Based on a handful of disturbing conversations and online exchanges over the past two days, I feel compelled to send this message to my small business clients:
“This year the Internal Revenue Service has moved forward the deadline for filing information returns for payments that businesses made in 2016 to its contractors. Form 1099-MISC will be due to the IRS by January 31, 2017 of the following year when you’re reporting non-employee compensation payments.
The penalties for late filing, inaccurate filing, and failure to file can be substantial. I notice that many small business firms misunderstand the requirement. Even though the law allows for some cases of penalty relief, I anticipate that the IRS will be generally unsympathetic to claims that taxpayers did not understand the details of their January 31 tax filing obligation.
This message is to remind you that I have not been retained to provide this tax reporting service for your business nor provide and assurance that you are not affected by the filing requirement. I am able to help with the filing or offer assurance that you are not affected by the requirement but only if you act quickly to request assistance”.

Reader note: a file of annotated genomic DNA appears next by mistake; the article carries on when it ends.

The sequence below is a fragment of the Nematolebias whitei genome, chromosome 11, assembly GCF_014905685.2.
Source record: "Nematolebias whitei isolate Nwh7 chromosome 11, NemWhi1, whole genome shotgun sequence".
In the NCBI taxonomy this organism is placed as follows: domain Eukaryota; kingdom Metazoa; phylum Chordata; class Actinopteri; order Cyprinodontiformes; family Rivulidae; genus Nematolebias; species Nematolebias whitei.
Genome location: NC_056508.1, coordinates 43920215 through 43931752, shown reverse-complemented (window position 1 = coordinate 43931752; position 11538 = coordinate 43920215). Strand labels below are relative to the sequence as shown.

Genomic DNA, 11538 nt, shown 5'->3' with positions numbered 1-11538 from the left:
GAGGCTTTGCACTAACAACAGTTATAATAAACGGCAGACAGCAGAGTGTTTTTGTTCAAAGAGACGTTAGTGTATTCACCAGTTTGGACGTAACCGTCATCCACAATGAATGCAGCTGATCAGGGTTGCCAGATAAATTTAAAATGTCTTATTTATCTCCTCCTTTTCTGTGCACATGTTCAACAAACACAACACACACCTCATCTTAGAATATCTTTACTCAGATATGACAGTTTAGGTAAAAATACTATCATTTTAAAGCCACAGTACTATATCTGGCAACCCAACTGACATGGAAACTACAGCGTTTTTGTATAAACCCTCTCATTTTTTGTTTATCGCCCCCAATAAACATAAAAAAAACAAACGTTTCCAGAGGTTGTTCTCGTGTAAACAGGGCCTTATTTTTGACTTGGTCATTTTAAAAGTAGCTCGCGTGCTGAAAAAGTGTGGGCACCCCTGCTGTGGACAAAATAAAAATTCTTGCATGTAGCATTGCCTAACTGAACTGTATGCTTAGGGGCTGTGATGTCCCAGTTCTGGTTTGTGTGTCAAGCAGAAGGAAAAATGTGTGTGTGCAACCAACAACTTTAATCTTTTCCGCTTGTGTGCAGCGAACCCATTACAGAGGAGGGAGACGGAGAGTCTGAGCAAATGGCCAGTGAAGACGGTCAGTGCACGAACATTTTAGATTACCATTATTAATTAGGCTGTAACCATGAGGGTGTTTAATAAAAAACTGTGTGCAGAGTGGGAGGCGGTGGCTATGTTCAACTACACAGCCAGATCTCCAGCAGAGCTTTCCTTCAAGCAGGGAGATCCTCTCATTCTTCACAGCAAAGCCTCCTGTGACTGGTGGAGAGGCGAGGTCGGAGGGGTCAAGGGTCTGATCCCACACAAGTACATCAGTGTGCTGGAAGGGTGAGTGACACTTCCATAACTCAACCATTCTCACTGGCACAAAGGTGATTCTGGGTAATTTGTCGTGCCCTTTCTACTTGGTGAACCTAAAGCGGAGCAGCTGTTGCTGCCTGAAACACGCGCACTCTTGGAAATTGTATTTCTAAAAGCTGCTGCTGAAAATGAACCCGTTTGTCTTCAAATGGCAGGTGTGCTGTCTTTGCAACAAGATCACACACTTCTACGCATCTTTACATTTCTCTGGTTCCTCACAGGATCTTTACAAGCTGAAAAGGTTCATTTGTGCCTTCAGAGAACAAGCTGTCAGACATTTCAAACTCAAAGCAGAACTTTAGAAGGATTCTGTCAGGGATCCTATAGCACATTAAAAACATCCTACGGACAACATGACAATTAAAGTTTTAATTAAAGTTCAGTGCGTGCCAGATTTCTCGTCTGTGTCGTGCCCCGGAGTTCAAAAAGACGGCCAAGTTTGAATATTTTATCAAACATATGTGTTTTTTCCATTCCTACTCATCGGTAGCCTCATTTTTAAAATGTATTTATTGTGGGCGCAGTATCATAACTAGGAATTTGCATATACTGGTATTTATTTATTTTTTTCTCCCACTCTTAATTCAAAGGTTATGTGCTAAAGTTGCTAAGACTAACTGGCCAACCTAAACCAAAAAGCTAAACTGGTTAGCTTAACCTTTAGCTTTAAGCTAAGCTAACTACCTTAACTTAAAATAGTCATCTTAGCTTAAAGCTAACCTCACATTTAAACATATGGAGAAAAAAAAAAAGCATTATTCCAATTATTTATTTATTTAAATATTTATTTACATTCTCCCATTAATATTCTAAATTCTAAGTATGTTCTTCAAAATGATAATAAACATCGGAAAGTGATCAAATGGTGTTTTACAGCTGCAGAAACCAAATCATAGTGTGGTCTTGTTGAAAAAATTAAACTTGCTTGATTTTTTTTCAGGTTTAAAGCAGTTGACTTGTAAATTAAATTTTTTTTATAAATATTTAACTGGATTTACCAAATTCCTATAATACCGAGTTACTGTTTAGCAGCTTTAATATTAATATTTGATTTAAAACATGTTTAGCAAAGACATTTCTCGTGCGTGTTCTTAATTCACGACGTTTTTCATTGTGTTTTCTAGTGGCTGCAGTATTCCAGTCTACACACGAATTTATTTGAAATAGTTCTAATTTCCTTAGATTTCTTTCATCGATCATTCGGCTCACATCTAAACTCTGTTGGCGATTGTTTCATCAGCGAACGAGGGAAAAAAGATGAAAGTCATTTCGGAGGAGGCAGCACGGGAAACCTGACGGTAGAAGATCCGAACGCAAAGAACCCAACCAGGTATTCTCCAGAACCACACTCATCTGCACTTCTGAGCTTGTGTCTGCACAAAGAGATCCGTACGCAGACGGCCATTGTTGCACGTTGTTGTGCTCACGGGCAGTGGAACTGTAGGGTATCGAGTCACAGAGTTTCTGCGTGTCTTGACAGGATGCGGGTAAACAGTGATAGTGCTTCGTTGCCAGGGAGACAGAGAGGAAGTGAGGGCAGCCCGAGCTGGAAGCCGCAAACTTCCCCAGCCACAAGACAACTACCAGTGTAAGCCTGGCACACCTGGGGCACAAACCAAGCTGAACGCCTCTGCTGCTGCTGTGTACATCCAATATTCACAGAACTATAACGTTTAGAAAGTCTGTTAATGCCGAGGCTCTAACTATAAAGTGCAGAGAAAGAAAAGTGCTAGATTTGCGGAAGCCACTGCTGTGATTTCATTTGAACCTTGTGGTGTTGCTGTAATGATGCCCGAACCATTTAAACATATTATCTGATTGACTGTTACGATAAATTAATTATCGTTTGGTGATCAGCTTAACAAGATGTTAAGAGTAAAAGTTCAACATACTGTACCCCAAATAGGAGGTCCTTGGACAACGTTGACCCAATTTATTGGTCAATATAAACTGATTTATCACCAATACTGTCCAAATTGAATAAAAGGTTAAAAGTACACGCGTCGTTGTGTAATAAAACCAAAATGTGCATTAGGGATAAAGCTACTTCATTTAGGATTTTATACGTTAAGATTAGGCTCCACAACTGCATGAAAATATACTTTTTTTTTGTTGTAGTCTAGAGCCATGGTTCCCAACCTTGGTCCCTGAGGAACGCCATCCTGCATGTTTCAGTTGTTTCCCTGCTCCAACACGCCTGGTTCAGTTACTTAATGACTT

Note that there are two potential penalties for each required 1099-MISC form and the IRS has already issued warnings about taxpayers being subject to both types of penalties. Inaccurate information, even if unintentional, triggers the same penalty as other violations.
This information filing requirement deadline is the same even for businesses on a different fiscal year or tax filing year for other types of tax returns.
Several clients seem to have ignored verbal warnings on this issue. My only intent of the written warning is to avoid a “why didn’t you tell me?” situation later.
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